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  • By Mar-Vic Cagurangan

In the pit of debt

"Fitch Ratings: Binge borrowing and weak fiscal management offset Guam’s economic growth"

Multimillion-dollar developments are sprouting all over Guam. Tourism numbers are rising at exponential rate. As the military buildup begins to ramp up, more defense funds — including construction and Section 30 money — are guaranteed to roll in. Guam has no legal limitations on its ability to raise revenues through rate adjustments and imposition of new taxes, thus the island’s growth prospects for revenues have been historically solid.

But financial experts cautioned the government of Guam against its spending habit and binge borrowing, which if not tempered, may lead it toward the road to perdition in the company of Puerto Rico.

In its Dec. 22 report, Fitch Ratings noted that Guam’s strong economic growth is offset but it has the inability to reach and sustain a structurally balanced budget due to a “very long trend of weak financial operations and high debt levels.” Such flaws have contributed to the agency’s decision to demote the government of Guam’s $763.3-million business privilege bonds to BB from A-minus.

Fitch characterized Guam’s long-term liabilities as “exceptionally high” with tax-supported debt and pension liabilities estimated at over 100 percent of personal income net tax-supported debt.

“Guam has limited gap closing capacity and would likely experience fiscal distress in a moderate downturn. It has had difficulty reaching budgetary balance even during this extended period of economic expansion,” the rating agency said.

Based on Guam Economic Development Authority’s September 2016 debt abstract, Guam’s total debt was pegged at $2.7 billion in all categories. Revenue bonds total $1.58 billion and a total of $1.119 billion in limited and general obligations bonds are subject to debt ceiling, which is equivalent to 10 percent of aggregate tax valuation of property in Guam. The Guam Supreme Court has interpreted aggregate tax valuation to mean assessed value and statute sets assessed value to 100 percent of appraised value, but the 2017 appropriations act has adjusted the rate to 90 percent. Prior to the debt cap adjustment, the Department of Revenue and Taxation placed the aggregate tax valuation of Guam’s real property at $14.89 billion in October 2015.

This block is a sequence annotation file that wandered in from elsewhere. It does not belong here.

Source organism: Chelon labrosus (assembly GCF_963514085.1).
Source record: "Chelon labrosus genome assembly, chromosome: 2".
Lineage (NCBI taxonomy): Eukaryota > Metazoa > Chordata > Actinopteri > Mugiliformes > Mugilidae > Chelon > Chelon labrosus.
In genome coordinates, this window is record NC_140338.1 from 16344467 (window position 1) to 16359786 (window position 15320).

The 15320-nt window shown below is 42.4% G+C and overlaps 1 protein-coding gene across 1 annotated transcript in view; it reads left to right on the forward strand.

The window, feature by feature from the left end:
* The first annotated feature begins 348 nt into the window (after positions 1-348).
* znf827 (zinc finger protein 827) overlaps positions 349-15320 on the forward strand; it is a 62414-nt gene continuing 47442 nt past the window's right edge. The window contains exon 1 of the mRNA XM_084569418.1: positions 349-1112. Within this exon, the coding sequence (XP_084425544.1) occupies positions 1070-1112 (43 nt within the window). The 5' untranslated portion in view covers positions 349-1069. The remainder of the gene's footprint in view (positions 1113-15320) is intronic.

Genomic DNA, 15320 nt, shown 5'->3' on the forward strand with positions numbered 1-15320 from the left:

“There is no way that we can continue to borrow at the rate that we have over the past decade,” Vice Speaker Benjamin Cruz said when he first introduced the debt ceiling adjustment in November 2015. “In the past, language that increased our debt ceiling has been hidden in pages of complex bond borrowing legalese.”

Besides the limited and general bonds obligation, GovGuam has $148.5 million in debt not subject to the debt ceiling, $87.1 million in principal toward the Tiyan lease agreement, and $171.1 million in previously approved financing that has yet to be borrowed — pushing the public debt to over $1.525 billion. The amount translates to approximately more than $9,500 per person on Guam.

In its April 2014 performance audit, the Office of Public Accountability noted that public indebtedness increased by 54 percent from $1.02 billion in fiscal year 2008 to $1.57 billion in FY 2013. The amount included borrowings— including those subject to the debt ceiling, debt not subject to the debt ceiling, and other primary government liabilities— which resulted in service requirements doubling from $41.3 million in fiscal 2008 to $80.8 million in 2013.